[Thanks to Mike Kennedy, Andrew Porter, JJ, Michael Toman, Martin Morse Wooster, John King Tarpinian, Cat Eldridge, and John Hertz for some of these stories. Title credit goes to File 770 contributing editors of the day Bill and Andrew (not Werdna).]

Pixel Scroll 2/27/21 If Sharon Carter Became A Zombie, Would She Be Agent Rot-13?

(1) SIDEBAR. Cat Rambo has some of the most insightful comments yet offered about the harassment spawned by Jason Sanford’s report on Baen’s Bar, as well as Mercedes Lackey’s response to others’ claims made about her history with the Bar, in “Opinion: When Writers Punch – Up, Down, or Sideways” at The World Remains Mysterious.

… When a writer publicly calls someone out, they need to be aware of all of the implications, including the fact that the more popular the writer, the more devastating the results can be, not due to any intrinsic quality of the writer, but the number of fans. The more fans, the more likely it is that the group will contain people who, emboldened by the idea of pleasing a favorite writer, can — and will — go to lengths that go far beyond the norms of civil, and sometimes legal, behavior.

This played out recently with reactions to Jason Sanford’s piece on a specific forum within the Baen’s Bar discussion boards administered by Baen Publishing, which have included web posts doxxing Sanford and calling for complaints to be made to a lengthy list of people at Sanford’s placement of employment about the post he made on his free time on a platform that has nothing to do with his employment.

As I’ve said earlier, I have a great deal of respect for Baen and hope it emerges from this watershed moment in a way that suits the bigheartedness of its founder. But in the fray, a lot of writers have been egging their followers on to do shitty things in general, and what has emerged include the above specifics.

It’s not okay to point your readers at someone and basically say “make this person miserable.” It is okay to vote with one’s pocketbook. To not buy the books of people you don’t support. That is called a boycott, and it is an established tactic. (One of my consistent practices throughout the years, though, is to read a book by each one before I make that decision, so I know what I might be missing out on. So far, no regrets.) Going beyond that is, in my opinion, is the act of someone who’s gotten carried away and is no longer seeing their target as a fellow human being, and who needs to stop and think what they are doing….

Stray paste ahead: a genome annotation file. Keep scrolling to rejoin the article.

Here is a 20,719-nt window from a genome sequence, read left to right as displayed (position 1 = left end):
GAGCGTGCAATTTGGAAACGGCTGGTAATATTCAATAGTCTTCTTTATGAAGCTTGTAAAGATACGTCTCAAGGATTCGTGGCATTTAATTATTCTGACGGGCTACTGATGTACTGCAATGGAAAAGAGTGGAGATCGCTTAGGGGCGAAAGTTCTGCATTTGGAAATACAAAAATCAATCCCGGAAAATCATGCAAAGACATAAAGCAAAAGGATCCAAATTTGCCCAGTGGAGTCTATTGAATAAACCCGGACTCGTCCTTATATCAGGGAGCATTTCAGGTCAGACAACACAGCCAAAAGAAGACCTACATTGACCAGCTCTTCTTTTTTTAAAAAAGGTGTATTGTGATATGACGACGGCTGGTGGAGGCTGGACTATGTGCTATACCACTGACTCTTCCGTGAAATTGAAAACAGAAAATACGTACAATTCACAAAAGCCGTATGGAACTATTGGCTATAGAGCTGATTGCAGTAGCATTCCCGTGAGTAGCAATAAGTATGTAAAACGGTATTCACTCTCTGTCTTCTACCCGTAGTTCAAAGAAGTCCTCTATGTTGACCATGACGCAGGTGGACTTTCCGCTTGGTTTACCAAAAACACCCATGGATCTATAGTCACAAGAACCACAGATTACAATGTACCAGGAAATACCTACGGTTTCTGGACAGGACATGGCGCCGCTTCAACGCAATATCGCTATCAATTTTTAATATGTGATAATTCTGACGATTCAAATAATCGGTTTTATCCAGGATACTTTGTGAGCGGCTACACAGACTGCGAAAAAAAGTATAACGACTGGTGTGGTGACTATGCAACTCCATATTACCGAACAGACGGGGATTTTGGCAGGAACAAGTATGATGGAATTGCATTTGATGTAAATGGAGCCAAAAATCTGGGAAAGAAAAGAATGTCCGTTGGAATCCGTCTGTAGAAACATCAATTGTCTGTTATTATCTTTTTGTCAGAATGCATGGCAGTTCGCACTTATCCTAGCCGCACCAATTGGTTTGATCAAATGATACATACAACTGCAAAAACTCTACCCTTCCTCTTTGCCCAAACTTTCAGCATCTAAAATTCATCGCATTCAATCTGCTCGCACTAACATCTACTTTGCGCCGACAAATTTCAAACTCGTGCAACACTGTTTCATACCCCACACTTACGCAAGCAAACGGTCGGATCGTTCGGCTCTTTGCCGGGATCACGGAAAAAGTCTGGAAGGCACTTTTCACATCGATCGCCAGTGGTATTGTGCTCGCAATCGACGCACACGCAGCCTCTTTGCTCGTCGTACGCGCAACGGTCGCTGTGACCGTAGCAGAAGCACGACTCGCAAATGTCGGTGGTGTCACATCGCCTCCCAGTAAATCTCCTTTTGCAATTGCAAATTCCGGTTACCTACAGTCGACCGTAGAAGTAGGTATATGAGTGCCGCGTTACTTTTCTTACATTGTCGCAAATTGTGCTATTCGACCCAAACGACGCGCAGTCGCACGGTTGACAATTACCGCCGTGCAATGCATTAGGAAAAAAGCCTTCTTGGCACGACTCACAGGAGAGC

(2) COMMENTING ON THE UNSTOPPABLE. Harper Campbell reviews Love After the End: An Anthology of Two-Spirit and Indigiqueer Speculative Fiction edited by Joshua Whitehead in “An Indigenous sci-fi moment” at The Ormsby Review.

…It really matters that so much space is being created by Native writers to tell Native sci-fi stories. Science fiction has seeped into the cultural subconscious of the world, providing our basic frame of reference for each successive wave of technological change. We understand that we have entered an age of technological modernity, and it isn’t enough to see the future as simply an extension of the past. Science fiction is what helps people all over the world make sense of a “normal” that is in perpetual change.

It is a serious shortcoming of science fiction, then, that it tends to gloss over colonialism and imperialism. The implicit view of most science fiction, after all, is one in which colonizers are the true vehicle of world-historical change. Science fiction is always saying — look how far we’ve come, look how much we’ve accomplished, see how unstoppable we’ve been. And what they mean is, look how unstoppable colonialism has been.

And like colonizers, the implicit perspective of science fiction tends to see the cosmos as a field of pure resource. The tendency is to insist that the earth, our beloved green and blue earth, is after all just one planet, theoretically interchangeable with any other that could support life. And why stick to just one planet? Like Cecil Rhodes, the arch-imperialist, sci-fi aspires to annex the stars.

So when an Indigenous writer starts to put down the first words of a science fiction story, they must already be grappling with nothing less than the significance of the history of the world and what it will mean for the future. They must wrestle with the cosmic dimension of colonialism from the other side, from a perspective that could never say “Look how unstoppable we’ve been.”

(3) FUTURE TENSE. Released today, the latest in a monthly series of short stories from Future Tense and Arizona State University’s Center for Science and the Imagination about how technology and science will change our lives (and the second presented by ASU’s Mary Lou Fulton Teachers College, as part of its work on Learning Futures and Principled Innovation.) Leigh Alexander’s short story “The Void” at Slate begins –

Five things you can touch, whispers Rose, and I touch: duvet, her hand, my own hair, the rough plaster of the wall, and my device. It wakes up, a rectangle of soft light in our dark bedroom.

Four things you can hear, she says, and I listen for the tap-tap of water from somewhere in the kitchen, the rhythm of a neighbor’s music through the floor, the rustling of bedsheets and my pounding heart.

Then Andrea Thomer, an expert on information science, provides a response essay: “Leigh Alexander’s “The Void” and information overload”.